Another major factor of pre-planning is reporting. There's been a lot of report development over the years in Crystal and other mediums, so when an organization says they have five thousand Crystal reports and four thousand of them will be moving forward, that's a pretty overwhelming task. What is our approach to help an organization figure out how to plan a forward-looking reporting strategy?
Well, it differs from W.I.C.E. because when you look at things like interfaces, there are hopefully no ad hoc ones created by the business users. However, since the reporting and analytics function in CloudSuite is totally different from Lawson, the paradigm has changed. The majority of those five thousand Crystal reports you referenced are data needs that can be solved within the application itself. We don't really need a report to get lists, filtered or joined, of information out of the application anymore. This means that by volume, the great majority of reporting needs will be available within the application.
It’s important to remember that we are still in a pre-planning phase here. We really want to understand the level of work effort required for our implementation of CloudSuite and to figure this out, we need to know the critical data needs that must be available on day one of Go Live. Our reporting assessment is going to focus on known gaps between an organization’s needs versus what actually comes with CloudSuite, making sure to highlight big ticket items.
For example, an organization might have a report that is produced annually and has a very specific format. It combines data in certain ways that we know will require some level of report development. We dig into that to give it a high-level work effort estimate, ensuring that the required time and resources have been included within the CloudSuite project and are aligned to make that work available as part of the phase one data. Another important factor here is understanding how the phasing will appear to each organization. Some organizations go big bang, which is a choice that depends on a lot of different factors. We favor a phased approach. It works well for us and our customers primarily because it allows the organization to digest the system over time, something that is especially important for IT. Not having those direct resources is something to consider. Remember, a lot of lift comes from IT and it can make things difficult, especially in terms of development and integrations.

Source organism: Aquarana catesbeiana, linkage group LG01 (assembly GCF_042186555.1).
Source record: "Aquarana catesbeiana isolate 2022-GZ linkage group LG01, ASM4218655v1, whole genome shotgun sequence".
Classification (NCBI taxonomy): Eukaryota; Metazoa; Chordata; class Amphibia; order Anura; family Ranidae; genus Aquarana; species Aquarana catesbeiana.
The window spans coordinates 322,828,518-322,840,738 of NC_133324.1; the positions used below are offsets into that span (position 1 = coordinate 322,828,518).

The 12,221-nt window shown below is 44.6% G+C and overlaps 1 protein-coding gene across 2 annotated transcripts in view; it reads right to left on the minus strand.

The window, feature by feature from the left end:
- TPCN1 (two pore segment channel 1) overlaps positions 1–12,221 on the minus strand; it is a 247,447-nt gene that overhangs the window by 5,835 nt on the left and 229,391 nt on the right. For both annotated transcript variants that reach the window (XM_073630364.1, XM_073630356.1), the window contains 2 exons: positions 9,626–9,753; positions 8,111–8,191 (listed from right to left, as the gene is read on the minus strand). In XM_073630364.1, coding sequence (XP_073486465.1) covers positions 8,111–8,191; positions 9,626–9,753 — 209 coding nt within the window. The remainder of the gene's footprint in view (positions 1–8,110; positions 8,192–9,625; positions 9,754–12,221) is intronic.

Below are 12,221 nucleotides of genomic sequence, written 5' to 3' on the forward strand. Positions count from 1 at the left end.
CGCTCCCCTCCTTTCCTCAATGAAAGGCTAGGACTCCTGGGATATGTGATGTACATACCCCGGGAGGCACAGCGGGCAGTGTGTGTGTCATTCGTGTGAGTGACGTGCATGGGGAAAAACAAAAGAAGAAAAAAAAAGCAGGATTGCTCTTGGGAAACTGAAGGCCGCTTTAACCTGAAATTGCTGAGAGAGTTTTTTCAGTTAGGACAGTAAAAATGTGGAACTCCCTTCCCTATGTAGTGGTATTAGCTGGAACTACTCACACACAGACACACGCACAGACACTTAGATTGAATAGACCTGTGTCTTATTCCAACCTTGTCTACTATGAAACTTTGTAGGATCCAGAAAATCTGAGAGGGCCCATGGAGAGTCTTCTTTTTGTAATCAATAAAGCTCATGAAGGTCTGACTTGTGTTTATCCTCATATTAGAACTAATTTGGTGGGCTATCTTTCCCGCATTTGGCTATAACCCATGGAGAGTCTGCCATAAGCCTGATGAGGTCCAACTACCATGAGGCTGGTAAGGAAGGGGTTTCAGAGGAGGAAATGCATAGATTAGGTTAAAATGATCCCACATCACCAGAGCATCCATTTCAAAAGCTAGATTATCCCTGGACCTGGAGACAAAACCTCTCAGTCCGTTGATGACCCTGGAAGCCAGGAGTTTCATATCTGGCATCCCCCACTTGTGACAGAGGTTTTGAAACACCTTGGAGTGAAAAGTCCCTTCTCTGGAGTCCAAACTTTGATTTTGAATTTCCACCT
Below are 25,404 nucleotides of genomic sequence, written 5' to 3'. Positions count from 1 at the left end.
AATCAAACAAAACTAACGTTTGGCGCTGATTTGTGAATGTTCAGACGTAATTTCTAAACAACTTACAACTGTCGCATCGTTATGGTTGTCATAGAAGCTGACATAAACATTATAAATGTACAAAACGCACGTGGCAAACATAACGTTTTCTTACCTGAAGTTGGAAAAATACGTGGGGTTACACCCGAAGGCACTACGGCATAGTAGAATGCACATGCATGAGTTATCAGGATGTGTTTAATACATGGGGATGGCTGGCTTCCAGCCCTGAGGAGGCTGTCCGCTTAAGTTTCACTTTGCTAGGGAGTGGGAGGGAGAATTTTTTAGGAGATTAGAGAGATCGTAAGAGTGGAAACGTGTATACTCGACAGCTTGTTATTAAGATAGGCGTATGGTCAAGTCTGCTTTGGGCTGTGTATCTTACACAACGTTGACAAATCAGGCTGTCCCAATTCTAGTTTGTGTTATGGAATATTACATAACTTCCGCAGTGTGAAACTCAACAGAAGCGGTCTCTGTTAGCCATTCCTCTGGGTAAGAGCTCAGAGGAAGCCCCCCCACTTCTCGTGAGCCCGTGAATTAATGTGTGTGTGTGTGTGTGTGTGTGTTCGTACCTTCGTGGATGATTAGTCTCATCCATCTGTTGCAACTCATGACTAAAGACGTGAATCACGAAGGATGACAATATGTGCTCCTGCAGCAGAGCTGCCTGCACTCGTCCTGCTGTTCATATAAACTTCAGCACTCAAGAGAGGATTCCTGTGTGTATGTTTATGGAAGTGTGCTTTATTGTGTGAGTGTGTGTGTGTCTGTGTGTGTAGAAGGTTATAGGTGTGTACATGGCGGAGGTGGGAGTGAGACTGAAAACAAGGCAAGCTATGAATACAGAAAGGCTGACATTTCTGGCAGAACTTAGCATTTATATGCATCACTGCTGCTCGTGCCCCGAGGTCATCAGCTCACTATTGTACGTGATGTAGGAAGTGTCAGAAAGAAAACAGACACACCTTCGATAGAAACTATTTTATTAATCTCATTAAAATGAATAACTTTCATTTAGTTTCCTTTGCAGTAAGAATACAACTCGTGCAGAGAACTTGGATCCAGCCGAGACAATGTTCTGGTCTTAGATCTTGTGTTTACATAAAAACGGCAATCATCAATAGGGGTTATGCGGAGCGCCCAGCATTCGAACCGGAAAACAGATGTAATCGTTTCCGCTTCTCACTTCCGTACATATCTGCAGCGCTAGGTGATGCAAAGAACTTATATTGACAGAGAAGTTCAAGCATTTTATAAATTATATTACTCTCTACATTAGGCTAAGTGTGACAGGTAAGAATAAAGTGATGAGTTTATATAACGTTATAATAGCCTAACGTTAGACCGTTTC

We are often asked whether there's some throwaway work if we go live on one CloudSuite and on the other. The answer is yes, but it's actually pretty minor compared to the overwhelming amount of real work that needs to be done. Some organizations already have a live GHR on-premise – when you’re switching to the cloud, there's a stage that involves getting that from on-premise to the cloud.
This is just an example of one of the many nuances that matter in terms of pre-planning based on what an organization has today, the business drivers, the different sunsetting applications, and some other factors like when you have open enrollment or when your fiscal year closes. It's an important thing to be able to coalesce within the organization and figure out what makes sense before presenting it to executives and potential implementation partners.